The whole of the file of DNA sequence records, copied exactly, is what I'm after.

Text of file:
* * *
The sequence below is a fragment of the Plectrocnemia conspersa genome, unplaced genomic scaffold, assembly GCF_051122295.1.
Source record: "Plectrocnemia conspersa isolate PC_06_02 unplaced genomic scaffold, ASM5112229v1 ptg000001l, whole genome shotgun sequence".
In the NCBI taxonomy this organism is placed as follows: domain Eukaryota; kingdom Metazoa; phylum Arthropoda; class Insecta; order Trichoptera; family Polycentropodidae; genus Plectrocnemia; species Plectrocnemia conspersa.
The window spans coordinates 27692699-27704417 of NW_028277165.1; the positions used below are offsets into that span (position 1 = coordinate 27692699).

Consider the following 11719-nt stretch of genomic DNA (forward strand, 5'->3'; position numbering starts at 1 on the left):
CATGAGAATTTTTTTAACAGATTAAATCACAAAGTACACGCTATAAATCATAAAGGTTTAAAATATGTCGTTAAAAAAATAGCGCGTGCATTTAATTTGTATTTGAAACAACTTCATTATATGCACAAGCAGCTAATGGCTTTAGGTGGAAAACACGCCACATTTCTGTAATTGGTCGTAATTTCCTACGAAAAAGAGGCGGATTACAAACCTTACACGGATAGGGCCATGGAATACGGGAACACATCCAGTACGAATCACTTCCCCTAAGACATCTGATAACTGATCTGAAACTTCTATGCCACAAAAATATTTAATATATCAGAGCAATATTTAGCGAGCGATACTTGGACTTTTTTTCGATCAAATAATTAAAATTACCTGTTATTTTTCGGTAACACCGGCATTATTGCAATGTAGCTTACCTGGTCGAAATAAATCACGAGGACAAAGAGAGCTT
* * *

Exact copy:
The sequence below is a fragment of the Plectrocnemia conspersa genome, unplaced genomic scaffold, assembly GCF_051122295.1.
Source record: "Plectrocnemia conspersa isolate PC_06_02 unplaced genomic scaffold, ASM5112229v1 ptg000001l, whole genome shotgun sequence".
In the NCBI taxonomy this organism is placed as follows: domain Eukaryota; kingdom Metazoa; phylum Arthropoda; class Insecta; order Trichoptera; family Polycentropodidae; genus Plectrocnemia; species Plectrocnemia conspersa.
The window spans coordinates 27692699-27704417 of NW_028277165.1; the positions used below are offsets into that span (position 1 = coordinate 27692699).

Consider the following 11719-nt stretch of genomic DNA (forward strand, 5'->3'; position numbering starts at 1 on the left):
CATGAGAATTTTTTTAACAGATTAAATCACAAAGTACACGCTATAAATCATAAAGGTTTAAAATATGTCGTTAAAAAAATAGCGCGTGCATTTAATTTGTATTTGAAACAACTTCATTATATGCACAAGCAGCTAATGGCTTTAGGTGGAAAACACGCCACATTTCTGTAATTGGTCGTAATTTCCTACGAAAAAGAGGCGGATTACAAACCTTACACGGATAGGGCCATGGAATACGGGAACACATCCAGTACGAATCACTTCCCCTAAGACATCTGATAACTGATCTGAAACTTCTATGCCACAAAAATATTTAATATATCAGAGCAATATTTAGCGAGCGATACTTGGACTTTTTTTCGATCAAATAATTAAAATTACCTGTTATTTTTCGGTAACACCGGCATTATTGCAATGTAGCTTACCTGGTCGAAATAAATCACGAGGACAAAGAGAGCTT